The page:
Is Artificial Intellect Really Thinking?

from the does-it-really-matter dept

Roland Piquepaille writes Can machines think? The question is tricky. In this Washington Times article, Fred Reed says that even if a computer can be labeled as artificially intelligent, the so-called intelligence actually is in the software. Reed says that even a chess program is made of building blocks — typically a “move generator” and an “evaluation routine” — which are not really intelligent. Reed also argues that most of us recognize intelligence without even having a clear definition of what it is. So who cares if machines are intelligent or not? He adds that “for practical purposes, and certainly in the business world, the answer seems to be that if it seems to be intelligent, it doesn’t matter whether it really is.” Check my blog for more comments.”

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Comments on “Is Artificial Intellect Really Thinking?”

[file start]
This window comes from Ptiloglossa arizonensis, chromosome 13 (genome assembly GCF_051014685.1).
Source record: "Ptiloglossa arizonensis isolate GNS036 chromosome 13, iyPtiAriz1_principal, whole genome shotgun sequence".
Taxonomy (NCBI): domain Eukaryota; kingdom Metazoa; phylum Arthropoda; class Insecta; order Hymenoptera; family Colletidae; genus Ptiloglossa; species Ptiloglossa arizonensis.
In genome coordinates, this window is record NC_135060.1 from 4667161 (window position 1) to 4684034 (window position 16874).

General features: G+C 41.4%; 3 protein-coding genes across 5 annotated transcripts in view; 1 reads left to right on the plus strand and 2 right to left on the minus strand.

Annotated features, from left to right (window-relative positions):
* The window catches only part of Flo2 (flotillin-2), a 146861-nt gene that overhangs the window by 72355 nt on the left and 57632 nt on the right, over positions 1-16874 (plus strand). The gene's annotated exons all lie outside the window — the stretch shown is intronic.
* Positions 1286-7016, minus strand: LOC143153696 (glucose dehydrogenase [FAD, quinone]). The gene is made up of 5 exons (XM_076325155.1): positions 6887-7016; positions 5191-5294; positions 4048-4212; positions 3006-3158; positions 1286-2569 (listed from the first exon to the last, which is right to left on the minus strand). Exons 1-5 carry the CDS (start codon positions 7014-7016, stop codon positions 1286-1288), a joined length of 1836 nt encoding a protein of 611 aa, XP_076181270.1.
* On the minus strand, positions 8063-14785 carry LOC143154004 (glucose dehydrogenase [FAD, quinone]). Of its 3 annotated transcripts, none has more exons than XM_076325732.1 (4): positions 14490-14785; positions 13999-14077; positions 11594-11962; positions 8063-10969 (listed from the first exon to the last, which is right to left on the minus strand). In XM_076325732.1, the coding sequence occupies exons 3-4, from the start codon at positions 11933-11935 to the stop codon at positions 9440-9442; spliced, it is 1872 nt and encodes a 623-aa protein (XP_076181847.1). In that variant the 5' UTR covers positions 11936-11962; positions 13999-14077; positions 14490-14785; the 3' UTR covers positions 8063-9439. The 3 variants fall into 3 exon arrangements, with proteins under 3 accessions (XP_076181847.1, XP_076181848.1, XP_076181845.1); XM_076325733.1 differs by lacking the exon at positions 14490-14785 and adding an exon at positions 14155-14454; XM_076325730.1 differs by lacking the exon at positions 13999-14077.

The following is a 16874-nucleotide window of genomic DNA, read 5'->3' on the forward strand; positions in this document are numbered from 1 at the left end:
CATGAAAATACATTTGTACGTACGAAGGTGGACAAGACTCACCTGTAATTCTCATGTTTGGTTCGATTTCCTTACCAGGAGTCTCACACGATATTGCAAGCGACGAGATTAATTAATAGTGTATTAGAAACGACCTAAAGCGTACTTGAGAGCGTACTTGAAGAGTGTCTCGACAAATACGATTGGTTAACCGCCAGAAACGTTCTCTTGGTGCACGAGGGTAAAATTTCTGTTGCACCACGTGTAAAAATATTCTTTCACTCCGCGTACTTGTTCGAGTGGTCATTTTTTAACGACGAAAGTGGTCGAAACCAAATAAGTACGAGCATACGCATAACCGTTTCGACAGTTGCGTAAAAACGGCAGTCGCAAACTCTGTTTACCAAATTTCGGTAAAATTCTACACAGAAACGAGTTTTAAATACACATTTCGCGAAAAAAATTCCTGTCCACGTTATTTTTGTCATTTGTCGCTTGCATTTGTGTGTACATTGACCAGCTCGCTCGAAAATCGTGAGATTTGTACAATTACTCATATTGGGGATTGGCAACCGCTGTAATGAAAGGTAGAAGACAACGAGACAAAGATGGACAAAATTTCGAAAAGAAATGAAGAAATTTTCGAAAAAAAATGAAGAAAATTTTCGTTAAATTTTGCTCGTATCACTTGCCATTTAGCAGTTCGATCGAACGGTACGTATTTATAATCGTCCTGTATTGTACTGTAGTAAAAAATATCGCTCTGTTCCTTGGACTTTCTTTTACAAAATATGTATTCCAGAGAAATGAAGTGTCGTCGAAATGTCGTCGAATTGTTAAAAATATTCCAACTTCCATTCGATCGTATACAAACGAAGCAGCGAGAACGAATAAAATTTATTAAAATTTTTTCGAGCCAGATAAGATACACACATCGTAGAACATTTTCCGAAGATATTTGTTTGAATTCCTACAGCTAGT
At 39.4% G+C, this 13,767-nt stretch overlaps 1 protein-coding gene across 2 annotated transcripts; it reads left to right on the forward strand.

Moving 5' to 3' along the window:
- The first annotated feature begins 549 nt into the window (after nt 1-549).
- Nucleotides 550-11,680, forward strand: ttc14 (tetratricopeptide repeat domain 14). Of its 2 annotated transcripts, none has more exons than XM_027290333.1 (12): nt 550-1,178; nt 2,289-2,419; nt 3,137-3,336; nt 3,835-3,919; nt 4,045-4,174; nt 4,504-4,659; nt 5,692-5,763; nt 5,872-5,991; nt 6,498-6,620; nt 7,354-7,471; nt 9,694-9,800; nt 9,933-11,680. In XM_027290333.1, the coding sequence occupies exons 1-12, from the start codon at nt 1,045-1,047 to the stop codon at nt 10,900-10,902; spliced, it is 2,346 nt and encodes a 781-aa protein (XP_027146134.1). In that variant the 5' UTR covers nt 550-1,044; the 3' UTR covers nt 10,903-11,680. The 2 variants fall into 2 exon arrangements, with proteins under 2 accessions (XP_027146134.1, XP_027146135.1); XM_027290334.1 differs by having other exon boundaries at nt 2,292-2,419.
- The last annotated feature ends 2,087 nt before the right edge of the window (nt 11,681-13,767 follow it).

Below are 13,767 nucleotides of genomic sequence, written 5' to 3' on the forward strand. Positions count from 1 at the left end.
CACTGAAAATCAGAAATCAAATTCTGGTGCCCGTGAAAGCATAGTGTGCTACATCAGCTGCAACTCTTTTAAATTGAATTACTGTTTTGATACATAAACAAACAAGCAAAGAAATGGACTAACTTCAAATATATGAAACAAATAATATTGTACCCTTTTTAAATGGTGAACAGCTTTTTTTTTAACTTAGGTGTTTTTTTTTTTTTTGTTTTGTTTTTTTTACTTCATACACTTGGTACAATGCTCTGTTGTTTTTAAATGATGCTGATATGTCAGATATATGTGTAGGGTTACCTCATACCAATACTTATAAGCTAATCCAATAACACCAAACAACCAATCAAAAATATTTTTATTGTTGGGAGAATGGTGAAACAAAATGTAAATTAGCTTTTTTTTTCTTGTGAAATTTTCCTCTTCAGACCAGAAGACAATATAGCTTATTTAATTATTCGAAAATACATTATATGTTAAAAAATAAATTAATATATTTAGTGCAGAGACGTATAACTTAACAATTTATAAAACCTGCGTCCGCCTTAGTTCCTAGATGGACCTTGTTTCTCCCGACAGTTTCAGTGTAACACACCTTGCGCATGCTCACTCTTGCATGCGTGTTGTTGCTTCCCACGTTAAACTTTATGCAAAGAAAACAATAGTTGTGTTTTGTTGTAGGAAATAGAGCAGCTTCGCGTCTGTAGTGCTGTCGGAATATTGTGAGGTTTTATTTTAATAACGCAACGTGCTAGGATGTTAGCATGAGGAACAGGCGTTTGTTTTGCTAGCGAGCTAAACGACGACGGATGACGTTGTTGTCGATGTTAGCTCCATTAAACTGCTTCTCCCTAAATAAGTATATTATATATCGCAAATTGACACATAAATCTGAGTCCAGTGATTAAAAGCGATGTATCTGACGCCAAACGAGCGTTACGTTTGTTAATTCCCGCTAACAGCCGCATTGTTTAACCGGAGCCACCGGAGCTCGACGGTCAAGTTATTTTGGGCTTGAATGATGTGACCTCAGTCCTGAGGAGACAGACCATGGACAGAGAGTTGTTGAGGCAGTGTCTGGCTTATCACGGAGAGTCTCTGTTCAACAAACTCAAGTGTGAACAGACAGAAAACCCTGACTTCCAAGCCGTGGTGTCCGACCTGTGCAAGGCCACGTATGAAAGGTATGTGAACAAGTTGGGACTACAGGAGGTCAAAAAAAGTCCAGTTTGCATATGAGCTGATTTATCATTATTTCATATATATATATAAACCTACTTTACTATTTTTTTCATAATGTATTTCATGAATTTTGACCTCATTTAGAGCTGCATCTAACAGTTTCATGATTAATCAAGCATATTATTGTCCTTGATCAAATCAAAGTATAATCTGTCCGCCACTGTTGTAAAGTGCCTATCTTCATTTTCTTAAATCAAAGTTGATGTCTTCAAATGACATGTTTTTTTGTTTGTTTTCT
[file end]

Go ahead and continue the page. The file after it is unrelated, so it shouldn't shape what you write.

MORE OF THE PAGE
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Patrick says:

AI criteria

If we discount spiritual or metaphysical possibilities, are we not thinking machines of an organic nature? Seems to me the issue is so muddled as to what actually consitutes ‘thinking’ that it’s impossible to make any kind of determination as to the feasibility of artificial intelligence. I think a set of criteria more oriented to the distinction between living beings and non-living things might be more appropriate. I would say AI has been achieved, on some very modest level anyway, if the following were true:
1) Ability to respond to external stimuli in a non-arbitrary manner.
2) Ability to make use of past stimulus/response experiences in responding to future stimuli.
While this sounds overly simplistic, I don’t think our current level of technology is adequate for the task.

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